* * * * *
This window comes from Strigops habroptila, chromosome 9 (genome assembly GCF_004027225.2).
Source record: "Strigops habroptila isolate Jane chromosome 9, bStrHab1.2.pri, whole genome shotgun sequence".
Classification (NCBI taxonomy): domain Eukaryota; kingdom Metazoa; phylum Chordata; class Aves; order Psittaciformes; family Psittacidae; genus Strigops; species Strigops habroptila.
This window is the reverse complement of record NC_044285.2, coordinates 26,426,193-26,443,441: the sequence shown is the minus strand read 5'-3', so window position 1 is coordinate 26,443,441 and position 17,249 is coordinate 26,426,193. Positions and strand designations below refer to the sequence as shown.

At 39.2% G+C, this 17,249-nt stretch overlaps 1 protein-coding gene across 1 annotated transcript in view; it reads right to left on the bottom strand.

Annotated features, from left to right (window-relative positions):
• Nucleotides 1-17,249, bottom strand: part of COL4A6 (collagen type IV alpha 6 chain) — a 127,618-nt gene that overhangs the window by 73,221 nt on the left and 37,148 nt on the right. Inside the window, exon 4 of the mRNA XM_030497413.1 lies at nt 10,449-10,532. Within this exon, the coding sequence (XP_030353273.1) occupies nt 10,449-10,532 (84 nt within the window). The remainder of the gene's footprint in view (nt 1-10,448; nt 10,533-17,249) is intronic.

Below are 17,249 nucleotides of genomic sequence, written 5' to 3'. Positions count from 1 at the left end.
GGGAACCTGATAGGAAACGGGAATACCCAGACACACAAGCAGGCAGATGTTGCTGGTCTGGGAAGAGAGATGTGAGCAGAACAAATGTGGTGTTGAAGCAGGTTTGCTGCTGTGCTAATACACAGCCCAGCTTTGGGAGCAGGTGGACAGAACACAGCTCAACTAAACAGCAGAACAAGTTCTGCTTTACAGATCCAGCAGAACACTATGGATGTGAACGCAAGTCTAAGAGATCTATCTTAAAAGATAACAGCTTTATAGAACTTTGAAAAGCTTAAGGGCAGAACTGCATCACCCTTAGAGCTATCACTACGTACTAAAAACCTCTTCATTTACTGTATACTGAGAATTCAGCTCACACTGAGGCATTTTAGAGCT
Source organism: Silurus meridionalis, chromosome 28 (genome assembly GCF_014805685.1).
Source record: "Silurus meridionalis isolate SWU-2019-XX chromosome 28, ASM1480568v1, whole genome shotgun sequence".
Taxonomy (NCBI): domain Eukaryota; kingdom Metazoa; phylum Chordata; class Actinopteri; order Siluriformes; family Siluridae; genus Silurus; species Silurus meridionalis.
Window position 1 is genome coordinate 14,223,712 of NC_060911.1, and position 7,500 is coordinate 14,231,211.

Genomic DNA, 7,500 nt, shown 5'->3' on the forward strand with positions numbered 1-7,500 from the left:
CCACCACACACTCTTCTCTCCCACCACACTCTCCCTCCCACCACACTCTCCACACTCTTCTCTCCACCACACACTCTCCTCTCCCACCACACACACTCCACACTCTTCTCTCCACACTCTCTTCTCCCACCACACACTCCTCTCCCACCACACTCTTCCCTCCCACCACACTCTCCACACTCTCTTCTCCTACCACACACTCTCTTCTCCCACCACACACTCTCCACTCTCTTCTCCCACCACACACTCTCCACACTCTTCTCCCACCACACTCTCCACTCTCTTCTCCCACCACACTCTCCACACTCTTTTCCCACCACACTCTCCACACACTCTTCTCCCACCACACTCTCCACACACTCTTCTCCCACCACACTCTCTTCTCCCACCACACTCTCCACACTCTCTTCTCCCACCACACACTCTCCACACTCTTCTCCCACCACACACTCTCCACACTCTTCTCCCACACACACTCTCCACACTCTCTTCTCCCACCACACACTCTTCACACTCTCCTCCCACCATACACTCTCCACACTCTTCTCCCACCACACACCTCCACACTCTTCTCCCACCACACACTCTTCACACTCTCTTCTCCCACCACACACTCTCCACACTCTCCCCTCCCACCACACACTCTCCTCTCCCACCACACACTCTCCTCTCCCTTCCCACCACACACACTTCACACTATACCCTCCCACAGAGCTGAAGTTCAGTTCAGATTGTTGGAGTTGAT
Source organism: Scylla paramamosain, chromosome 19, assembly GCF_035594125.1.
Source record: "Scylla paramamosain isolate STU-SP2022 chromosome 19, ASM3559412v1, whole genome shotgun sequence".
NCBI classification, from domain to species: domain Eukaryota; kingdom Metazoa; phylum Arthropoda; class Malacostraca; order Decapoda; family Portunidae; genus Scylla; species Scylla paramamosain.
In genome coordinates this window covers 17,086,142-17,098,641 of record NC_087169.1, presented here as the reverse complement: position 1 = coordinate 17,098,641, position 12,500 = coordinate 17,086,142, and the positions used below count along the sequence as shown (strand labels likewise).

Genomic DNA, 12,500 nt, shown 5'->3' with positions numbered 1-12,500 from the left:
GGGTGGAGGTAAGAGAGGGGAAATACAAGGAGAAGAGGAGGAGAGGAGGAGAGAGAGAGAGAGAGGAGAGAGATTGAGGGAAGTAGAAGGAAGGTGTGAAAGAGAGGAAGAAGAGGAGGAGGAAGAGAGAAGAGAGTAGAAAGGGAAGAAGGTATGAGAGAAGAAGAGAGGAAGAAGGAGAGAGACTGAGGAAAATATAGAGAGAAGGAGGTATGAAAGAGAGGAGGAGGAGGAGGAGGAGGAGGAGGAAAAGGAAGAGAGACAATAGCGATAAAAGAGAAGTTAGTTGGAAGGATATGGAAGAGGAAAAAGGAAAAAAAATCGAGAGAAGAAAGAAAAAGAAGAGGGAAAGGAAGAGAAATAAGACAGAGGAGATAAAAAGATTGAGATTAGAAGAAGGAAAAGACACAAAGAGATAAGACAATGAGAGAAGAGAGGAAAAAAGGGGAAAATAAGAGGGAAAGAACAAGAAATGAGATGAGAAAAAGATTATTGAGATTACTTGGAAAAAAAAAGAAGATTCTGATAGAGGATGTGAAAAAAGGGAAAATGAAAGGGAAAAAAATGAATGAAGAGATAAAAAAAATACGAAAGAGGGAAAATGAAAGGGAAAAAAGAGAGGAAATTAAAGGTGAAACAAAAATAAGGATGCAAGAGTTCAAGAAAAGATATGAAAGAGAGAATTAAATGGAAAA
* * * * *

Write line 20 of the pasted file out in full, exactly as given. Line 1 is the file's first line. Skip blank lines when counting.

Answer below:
Genomic DNA, 12,500 nt, shown 5'->3' with positions numbered 1-12,500 from the left: